Raising Entrepreneurs – David Stelzl Speaks to Educators in Sacramento, CA

Preparing to speak to over a thousand educators this morning in Sacramento, CA on building an Entrepreneurial mindset…one quote stands out that should make us all think twice about how we approach professional development as well as the educational development of the next generation:

Andrew Carnegie, in the Early 1900s, wrote (concerning the development of our educational institutions here in the US…)

“We need compliant workers…willing to work for less than the value their productivity creates… …The best way is to build an educational industry designed to teach workers just enough to get them to cooperate.”    No wonder it’s so hard to hire good people!

© 2011, David Stelzl


4 thoughts on “Raising Entrepreneurs – David Stelzl Speaks to Educators in Sacramento, CA

  1. ““We need compliant workers…willing to work for less than the value their productivity creates… …The best way is to build an educational industry designed to teach workers just enough to get them to cooperate.”

    This one really hits home with me at a level of disgust that’s even now bothersome some many years later as it cost me no small amount of lost time and opportunity and I am certain I am not alone.

    I graduated from high school 40 years back this past June. Over the course of my six years of post elementary education (grades 7-12) I went from a top track student (those that are considered the above average learners) to graduating 692 of 695 in my senior class.

    After getting over my hate for the public educational system which I saw as at best “advanced kindergarten” I returned to a local community college at age 22, earned a 3.96 in the two year engineering transfer program and won a scholarship to Carnegie Mellon University to finish my engineering studies.

    It would appear that there is a dissonance here that begs clarification.

    According to the high school the problem was of course me. The problem according to me was I bored to death with the childishness of how the students, already young adults, were treated and with the foolish regimentation of it all. Bear mind this is 1970-1971. Within a year I could have been serving in Vietnam but in my senior year of high school still had to ask permission to go to the bathroom.

    At the time I wasn’t sufficiently wise to the ways of the world to know that Mr. Carnegie’s dictum was being played out in spades, but not surprisingly, as the high school of which I speak is in the Pittsburgh suburb of Monroeville. Some years later it became, to my chagrin, abundantly clear to me that the public school system of the time *didn’t*, contrary to it’s lofty prose on the walls of the installed ruling class, want to build independent thinkers and entrepreneurs. Their mission was to provide the worker bees and managers to fill the slots needed by the existing infrastructure, but certainly not those that would challenge the entrenched institutions.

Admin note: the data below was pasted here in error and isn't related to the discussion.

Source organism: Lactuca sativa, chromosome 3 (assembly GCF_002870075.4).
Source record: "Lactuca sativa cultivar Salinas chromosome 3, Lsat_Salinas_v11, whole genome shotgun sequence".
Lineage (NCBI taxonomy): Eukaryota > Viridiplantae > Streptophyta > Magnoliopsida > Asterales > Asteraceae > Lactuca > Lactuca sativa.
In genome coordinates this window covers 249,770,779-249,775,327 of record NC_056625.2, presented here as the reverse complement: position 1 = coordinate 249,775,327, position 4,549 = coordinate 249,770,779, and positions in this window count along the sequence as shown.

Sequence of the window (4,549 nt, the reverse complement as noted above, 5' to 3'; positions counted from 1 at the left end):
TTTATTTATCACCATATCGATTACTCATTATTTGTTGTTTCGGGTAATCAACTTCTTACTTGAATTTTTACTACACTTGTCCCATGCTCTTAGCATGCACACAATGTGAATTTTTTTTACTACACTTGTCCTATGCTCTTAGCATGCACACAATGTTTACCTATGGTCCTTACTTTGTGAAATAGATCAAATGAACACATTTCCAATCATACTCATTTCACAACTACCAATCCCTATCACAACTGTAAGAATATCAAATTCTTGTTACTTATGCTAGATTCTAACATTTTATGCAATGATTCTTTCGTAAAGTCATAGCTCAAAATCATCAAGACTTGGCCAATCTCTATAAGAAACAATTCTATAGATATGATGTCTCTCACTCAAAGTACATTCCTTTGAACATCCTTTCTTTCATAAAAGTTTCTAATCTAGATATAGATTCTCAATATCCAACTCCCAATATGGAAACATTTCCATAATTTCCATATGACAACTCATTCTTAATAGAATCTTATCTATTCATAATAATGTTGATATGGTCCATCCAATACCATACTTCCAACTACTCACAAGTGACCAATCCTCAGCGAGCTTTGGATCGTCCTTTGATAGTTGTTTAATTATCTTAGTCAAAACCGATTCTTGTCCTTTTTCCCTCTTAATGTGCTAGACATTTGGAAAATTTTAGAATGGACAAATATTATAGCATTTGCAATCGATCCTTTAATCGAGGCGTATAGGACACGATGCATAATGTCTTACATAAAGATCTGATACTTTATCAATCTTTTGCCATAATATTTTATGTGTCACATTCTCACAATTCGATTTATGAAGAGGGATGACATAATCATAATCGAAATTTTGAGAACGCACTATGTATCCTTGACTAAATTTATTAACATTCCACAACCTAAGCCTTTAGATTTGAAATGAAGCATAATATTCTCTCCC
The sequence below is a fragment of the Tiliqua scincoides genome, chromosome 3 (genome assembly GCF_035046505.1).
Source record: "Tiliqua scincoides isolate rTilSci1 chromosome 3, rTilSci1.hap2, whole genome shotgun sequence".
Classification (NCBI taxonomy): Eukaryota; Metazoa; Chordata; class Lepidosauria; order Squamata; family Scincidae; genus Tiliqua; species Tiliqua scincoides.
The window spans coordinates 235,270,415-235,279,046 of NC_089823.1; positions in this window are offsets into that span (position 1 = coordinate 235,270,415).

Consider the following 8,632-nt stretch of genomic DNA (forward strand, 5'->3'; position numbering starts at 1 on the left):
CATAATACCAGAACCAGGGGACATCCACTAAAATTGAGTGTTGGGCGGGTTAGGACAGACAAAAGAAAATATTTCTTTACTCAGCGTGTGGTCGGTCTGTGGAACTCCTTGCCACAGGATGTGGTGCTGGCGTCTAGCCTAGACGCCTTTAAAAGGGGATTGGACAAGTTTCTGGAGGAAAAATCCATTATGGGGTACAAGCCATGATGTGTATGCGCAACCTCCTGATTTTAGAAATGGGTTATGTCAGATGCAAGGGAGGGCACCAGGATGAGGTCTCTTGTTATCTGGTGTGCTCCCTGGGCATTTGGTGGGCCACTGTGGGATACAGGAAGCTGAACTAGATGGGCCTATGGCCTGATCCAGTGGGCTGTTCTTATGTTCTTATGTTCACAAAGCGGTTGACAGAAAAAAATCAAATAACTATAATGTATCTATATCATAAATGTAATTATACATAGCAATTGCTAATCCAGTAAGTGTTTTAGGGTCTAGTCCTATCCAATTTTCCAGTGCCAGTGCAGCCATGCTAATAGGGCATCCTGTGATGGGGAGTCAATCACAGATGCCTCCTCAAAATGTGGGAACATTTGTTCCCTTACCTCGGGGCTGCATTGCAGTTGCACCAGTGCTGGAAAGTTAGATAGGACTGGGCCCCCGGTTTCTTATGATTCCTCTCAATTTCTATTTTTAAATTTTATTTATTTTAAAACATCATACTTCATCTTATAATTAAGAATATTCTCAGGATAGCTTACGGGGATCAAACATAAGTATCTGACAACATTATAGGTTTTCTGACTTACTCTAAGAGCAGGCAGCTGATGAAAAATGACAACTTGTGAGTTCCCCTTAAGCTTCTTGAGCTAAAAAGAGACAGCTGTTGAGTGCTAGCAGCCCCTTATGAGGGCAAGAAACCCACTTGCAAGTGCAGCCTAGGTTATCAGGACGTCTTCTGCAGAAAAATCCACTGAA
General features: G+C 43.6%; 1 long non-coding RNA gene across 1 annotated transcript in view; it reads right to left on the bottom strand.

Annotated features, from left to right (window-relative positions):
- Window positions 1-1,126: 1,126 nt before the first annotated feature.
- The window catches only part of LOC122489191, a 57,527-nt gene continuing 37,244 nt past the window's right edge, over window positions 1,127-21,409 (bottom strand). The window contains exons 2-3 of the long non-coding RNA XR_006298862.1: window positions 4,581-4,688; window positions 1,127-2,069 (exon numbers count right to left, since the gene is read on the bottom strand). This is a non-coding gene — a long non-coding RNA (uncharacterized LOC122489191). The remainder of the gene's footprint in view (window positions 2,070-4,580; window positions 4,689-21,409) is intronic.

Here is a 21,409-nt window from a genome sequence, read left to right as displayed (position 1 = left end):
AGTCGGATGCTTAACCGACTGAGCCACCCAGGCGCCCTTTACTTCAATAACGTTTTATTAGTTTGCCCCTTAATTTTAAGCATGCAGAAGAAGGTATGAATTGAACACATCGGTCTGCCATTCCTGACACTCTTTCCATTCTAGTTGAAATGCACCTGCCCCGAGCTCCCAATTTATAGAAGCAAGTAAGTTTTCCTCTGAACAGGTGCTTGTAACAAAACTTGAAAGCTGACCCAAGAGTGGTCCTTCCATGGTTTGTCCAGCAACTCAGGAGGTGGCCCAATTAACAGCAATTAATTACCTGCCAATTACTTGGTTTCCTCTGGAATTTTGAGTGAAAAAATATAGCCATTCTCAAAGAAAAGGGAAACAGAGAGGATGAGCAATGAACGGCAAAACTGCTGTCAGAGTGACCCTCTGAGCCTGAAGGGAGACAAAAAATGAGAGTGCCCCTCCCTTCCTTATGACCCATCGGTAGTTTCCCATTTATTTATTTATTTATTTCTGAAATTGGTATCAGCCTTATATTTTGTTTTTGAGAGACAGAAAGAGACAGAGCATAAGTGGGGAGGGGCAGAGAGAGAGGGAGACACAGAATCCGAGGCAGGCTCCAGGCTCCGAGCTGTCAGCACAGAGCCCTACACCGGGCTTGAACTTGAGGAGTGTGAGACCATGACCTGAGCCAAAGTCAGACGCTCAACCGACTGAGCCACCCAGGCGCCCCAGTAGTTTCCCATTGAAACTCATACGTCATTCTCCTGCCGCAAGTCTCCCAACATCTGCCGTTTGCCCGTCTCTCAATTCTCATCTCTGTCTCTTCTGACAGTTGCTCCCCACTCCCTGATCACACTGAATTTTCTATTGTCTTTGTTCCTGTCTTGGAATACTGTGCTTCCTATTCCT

In fairness there were those rare exceptions among the faculty I had in my journey that did encourage each to achieve as they could but as stated, they were the exception, not the norm.

    Fortunately, it appears that many of the items myself and others of that time, and those both before and after, endeavored to change have and largely for the better.

    The Internet has done more to break down traditional hierarchies then probably any revolution has since Gutenberg put ink to plates and brought affordable knowledge to the growing masses of 15th. century Europe.

    Even more heartening are the growing numbers of people, such as the the author of this blog, that are taking direct responsibility for the creation of capable, young adults that will at least be mentally prepared and have the personal skills to help rebuild the increasingly dysfunctional economy of our nation (US).

    Mike Shafer
    Pittsburgh, PA USA

    1. Thanks for the personal experiences on this…yes, the Internet does change things for the better in this case. I also appreciate some of my teachers – just because the system is corrupt doesn’t make the teacher bad.

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